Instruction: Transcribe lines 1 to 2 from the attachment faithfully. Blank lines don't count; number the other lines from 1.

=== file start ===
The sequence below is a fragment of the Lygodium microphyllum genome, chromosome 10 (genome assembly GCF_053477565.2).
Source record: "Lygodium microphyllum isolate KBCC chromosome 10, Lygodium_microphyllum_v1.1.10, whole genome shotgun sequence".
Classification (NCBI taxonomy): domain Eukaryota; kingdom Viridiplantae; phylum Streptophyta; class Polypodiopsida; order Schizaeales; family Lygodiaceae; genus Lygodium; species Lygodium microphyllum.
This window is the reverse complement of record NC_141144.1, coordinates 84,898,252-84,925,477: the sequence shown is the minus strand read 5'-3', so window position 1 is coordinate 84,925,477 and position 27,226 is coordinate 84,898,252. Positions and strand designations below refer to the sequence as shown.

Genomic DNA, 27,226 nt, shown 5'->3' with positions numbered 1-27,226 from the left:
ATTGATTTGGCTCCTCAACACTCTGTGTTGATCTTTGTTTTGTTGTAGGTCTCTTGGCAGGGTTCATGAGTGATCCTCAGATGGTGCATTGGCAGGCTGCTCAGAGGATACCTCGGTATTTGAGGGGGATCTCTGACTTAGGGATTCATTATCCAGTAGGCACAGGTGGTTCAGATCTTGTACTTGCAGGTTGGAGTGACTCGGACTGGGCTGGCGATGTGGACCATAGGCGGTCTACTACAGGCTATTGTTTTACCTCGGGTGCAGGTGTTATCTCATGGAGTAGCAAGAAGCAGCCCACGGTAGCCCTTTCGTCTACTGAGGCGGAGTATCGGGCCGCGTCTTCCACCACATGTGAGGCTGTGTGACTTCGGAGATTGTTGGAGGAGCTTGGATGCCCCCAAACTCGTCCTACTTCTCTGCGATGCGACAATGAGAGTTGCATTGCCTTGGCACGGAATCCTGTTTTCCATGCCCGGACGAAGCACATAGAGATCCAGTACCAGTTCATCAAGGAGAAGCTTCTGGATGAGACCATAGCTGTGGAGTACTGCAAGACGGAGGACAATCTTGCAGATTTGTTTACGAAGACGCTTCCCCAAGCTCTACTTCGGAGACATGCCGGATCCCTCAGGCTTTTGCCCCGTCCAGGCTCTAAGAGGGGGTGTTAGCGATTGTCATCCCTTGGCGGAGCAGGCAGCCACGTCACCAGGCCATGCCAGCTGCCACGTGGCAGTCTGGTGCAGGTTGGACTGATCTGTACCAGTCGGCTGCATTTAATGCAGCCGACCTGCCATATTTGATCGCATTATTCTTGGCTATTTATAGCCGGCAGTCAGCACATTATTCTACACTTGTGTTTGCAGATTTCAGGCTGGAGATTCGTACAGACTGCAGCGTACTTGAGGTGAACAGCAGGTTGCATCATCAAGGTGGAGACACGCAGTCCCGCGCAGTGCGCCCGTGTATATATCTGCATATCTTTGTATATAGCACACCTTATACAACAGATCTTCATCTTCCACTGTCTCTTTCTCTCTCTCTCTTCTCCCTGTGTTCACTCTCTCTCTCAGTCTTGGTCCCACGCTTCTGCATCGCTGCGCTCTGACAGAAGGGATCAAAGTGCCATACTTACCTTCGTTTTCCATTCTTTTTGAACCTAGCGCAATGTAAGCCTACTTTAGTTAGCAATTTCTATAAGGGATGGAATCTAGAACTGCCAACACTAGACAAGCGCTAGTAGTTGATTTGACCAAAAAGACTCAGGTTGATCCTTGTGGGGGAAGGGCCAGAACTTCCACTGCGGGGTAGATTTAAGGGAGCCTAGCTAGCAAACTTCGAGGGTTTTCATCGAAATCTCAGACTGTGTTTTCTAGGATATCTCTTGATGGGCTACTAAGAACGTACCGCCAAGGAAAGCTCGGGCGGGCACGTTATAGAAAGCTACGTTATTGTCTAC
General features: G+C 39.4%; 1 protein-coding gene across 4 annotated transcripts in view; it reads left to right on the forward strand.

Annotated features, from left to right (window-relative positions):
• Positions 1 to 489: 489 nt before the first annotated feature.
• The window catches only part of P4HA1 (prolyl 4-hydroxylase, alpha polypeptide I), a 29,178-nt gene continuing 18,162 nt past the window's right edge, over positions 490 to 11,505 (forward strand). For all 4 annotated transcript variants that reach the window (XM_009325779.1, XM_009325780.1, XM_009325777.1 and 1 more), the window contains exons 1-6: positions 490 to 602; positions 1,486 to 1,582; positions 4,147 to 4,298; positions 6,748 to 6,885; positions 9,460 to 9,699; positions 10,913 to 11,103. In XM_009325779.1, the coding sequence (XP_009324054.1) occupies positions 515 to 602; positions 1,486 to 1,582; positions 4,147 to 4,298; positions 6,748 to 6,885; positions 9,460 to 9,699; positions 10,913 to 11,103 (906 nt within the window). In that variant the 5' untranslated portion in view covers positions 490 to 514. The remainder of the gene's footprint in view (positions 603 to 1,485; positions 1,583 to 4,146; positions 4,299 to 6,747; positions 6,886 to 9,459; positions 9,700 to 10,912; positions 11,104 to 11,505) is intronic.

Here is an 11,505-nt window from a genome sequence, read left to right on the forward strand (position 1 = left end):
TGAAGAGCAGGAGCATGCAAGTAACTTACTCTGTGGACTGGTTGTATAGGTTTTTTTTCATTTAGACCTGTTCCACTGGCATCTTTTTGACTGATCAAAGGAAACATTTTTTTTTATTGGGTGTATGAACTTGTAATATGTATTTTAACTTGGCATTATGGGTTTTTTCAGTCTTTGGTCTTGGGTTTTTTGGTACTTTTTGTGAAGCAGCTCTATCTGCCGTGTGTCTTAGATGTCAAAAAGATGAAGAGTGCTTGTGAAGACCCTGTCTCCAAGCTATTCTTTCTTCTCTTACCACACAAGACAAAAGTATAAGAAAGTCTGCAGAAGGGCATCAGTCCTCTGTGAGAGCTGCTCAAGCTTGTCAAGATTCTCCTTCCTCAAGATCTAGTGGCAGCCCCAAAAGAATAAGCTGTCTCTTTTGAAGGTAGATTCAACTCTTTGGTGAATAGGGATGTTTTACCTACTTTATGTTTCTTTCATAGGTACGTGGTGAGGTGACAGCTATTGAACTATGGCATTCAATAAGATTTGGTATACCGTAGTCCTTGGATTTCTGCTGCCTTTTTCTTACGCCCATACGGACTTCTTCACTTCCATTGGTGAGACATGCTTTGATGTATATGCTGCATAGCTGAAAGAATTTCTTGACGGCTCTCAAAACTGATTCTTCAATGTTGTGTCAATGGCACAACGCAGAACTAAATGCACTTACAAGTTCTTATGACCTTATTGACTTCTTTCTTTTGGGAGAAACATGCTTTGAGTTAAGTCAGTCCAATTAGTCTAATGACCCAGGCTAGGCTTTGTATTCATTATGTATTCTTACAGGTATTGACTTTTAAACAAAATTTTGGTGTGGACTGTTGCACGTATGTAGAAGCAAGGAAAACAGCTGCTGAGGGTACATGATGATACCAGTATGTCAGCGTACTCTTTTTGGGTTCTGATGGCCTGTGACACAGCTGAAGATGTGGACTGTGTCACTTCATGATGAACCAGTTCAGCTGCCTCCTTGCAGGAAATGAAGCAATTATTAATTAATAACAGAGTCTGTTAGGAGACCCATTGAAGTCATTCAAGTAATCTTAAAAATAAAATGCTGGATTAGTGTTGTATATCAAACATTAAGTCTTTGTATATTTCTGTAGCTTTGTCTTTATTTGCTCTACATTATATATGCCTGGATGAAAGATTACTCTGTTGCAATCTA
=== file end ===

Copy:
The sequence below is a fragment of the Lygodium microphyllum genome, chromosome 10 (genome assembly GCF_053477565.2).
Source record: "Lygodium microphyllum isolate KBCC chromosome 10, Lygodium_microphyllum_v1.1.10, whole genome shotgun sequence".